Torres v. Gamble

Annotate this Case

410 P.2d 959 (1966)

75 N.M. 741

Castulo R. TORRES and Foundation Reserve Insurance Company, Inc., Plaintiffs-Appellants, v. Jimmie Wayne GAMBLE, Defendant-Appellee.

No. 7814.

Supreme Court of New Mexico.

February 7, 1966.

*960 Leslie D. Ringer, Santa Fe, for appellants.

Girand, Cowan & Reese, Hobbs, for appellee.

MOISE, Justice.

This appeal arises out of an automobile collision which occurred in Chaves County and involved cars driven by plaintiff Torres and defendant Gamble, both of whom are residents of Chaves County.

The complaint discloses that plaintiff, Foundation Reserve Insurance Company, Inc., is domiciled in San Miguel County and had insured plaintiff Torres against loss by accident over and above a deductible amount, and had made payment to Torres following the accident thereby becoming subrogated, and assigned pro tanto Torres' right of action against Gamble.

Action was commenced in San Miguel County, and Gamble moved to dismiss because of lack of venue in that county. His motion was sustained by the court and the action dismissed on the stated grounds that (1) both Torres and Gamble were residents of Chaves County and the accident happened in that county; (2) that the insurance company's rights were as subrogee of Torres, and derivative and accordingly no greater than his; (3) that the doctrine of "forum conveniens" was applicable, and Chaves County was the forum conveniens; and (4) the venue lay solely in Chaves County. This appeal seeks review of the court's action.

Involved is our venue statute, § 21-5-1, N.M.S.A. 1953, the pertinent portion of which reads as follows:

"All civil actions commenced in the district courts shall be brought and shall be commenced in counties as follows, and not otherwise: A. First. * * *, all transitory actions shall be brought in the county where either the plaintiff or defendant or some one of them, in case there be more than one (1) of either, resides; * * *."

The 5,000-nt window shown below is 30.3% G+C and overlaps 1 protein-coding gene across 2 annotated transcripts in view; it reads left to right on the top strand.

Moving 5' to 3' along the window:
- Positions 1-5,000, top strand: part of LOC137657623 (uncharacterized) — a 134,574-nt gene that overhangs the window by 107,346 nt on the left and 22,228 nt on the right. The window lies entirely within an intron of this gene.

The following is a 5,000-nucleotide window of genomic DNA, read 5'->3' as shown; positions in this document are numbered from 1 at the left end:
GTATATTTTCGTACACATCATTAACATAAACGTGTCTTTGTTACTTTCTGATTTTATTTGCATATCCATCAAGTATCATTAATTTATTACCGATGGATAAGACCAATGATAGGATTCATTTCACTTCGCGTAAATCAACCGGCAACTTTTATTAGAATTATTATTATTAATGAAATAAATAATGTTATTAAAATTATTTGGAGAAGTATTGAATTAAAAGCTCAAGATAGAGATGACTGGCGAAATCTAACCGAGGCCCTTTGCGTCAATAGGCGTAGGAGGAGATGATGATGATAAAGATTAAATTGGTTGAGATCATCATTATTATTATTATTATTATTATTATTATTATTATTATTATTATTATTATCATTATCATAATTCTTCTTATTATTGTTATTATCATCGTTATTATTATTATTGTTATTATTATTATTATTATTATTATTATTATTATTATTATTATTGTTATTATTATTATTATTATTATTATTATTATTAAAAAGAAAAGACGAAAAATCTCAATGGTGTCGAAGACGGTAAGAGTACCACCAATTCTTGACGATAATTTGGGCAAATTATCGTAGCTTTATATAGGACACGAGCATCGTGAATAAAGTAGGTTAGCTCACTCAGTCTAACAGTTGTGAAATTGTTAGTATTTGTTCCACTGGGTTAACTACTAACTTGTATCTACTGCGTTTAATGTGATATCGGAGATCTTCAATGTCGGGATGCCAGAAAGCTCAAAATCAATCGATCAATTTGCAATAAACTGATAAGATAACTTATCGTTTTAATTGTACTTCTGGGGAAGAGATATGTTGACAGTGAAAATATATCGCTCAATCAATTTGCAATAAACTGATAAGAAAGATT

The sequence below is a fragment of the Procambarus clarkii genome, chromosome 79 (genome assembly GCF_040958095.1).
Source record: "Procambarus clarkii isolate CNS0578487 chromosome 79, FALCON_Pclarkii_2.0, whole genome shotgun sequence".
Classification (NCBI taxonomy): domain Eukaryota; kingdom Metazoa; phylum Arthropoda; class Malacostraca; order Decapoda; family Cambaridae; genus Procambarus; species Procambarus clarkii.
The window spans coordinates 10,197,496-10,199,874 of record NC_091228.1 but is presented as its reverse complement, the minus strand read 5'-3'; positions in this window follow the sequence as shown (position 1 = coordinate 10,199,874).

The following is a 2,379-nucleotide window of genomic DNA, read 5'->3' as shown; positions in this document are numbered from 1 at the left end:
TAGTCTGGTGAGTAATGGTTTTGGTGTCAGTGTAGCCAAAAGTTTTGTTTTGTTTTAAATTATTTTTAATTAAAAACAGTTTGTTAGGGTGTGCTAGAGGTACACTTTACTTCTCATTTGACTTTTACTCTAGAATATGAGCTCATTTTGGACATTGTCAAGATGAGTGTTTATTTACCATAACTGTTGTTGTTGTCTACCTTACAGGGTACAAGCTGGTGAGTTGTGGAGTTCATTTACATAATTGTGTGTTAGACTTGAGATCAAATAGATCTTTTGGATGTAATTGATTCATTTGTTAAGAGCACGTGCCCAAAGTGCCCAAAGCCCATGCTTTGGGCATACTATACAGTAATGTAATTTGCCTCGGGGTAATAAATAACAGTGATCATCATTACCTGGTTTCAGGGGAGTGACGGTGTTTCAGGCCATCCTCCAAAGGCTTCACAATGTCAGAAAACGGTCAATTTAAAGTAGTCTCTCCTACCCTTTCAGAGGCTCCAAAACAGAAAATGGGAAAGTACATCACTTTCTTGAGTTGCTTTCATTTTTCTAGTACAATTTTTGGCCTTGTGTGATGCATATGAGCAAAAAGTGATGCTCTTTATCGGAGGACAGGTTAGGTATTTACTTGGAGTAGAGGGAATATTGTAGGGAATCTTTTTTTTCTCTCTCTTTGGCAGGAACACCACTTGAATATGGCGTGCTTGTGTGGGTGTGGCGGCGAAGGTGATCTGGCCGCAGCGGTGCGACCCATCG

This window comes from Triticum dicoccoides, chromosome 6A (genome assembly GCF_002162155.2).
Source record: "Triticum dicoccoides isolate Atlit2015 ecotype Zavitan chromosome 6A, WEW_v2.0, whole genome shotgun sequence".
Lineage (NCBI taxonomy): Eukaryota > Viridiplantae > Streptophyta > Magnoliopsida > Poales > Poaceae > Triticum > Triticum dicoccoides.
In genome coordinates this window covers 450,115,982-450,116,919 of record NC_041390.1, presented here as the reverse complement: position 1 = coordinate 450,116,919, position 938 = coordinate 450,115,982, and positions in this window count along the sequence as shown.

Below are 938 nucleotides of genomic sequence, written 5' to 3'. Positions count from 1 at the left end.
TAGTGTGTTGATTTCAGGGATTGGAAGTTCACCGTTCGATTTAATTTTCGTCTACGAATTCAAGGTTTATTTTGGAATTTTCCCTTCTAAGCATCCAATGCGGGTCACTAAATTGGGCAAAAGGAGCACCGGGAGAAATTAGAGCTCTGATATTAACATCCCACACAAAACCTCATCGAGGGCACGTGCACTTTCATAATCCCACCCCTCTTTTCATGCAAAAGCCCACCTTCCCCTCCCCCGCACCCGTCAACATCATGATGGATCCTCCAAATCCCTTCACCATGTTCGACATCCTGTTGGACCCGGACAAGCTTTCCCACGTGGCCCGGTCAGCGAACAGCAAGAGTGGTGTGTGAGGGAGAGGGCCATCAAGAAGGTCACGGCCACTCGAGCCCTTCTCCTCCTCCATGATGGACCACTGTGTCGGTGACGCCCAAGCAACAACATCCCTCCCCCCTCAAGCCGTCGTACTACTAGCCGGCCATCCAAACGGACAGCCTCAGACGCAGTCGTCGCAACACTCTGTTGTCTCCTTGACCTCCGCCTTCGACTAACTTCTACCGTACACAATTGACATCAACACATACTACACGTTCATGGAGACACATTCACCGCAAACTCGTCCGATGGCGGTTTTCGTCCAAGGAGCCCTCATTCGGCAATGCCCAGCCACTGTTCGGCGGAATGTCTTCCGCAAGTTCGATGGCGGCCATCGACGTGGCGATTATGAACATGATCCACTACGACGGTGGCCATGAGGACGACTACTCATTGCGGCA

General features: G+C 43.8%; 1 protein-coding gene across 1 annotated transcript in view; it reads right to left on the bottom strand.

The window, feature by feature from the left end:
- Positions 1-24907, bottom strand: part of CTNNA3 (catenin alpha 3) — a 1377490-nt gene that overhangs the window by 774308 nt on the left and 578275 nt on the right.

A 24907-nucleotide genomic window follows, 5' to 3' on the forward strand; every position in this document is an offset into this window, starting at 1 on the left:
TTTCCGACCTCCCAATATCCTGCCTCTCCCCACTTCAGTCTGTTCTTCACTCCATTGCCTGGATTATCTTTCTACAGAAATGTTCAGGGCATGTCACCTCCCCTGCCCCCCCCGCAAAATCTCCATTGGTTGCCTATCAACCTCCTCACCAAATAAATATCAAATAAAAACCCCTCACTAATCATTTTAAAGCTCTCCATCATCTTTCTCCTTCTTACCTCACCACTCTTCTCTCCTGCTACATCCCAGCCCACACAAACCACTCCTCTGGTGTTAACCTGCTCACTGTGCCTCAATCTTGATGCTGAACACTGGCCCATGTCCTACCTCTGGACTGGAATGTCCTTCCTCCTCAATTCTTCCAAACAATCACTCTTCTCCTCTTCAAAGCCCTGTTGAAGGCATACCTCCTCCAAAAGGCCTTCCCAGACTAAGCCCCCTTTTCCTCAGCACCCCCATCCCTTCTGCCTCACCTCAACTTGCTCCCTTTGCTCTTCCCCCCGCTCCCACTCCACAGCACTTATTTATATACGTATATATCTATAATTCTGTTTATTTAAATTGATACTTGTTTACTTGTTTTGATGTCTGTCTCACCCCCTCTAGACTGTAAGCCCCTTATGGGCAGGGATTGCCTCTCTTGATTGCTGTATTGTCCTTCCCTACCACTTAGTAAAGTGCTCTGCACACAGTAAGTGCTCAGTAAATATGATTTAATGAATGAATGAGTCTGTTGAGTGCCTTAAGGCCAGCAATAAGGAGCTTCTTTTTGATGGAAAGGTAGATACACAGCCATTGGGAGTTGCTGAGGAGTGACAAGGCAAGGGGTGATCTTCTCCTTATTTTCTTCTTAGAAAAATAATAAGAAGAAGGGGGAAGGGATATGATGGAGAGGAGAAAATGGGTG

It is the position of the plaintiffs that the insurance company is a proper party, subrogated to certain of the rights of its insured, and accordingly under the plain language of the statute quoted above, San Miguel County was a proper county in which to bring the action.

Since our decision in Sellman v. Haddock, 62 N.M. 391, 310 P.2d 1045, there can be no question that in this jurisdiction an insurer that has paid its insured for a loss, in whole or in part, is a necessary and indispensable party to an action to recover the amounts paid from a third party allegedly responsible therefor. This being true, we find ourselves unable to follow defendant Gamble's argument. Compare, Teaver v. Miller, 53 N.M. 345, 208 P.2d 156.

The statute quoted above is to our minds clear and unambiguous. It says that when there are two plaintiffs in a law suit the action may be brought in the county in which either of them resides. We perceive of no room for interpretation where they were both necessary and indispensable. As stated in George v. Miller & Smith, Inc., 54 N.M. 210, 219 P.2d 285:

"In interpreting a statute the intent is to be first sought in the meaning of the words used, and when they are free from ambiguity and doubt, and express plainly, clearly and distinctly the sense of the legislature, no other means of interpretation should be resorted to. * * *"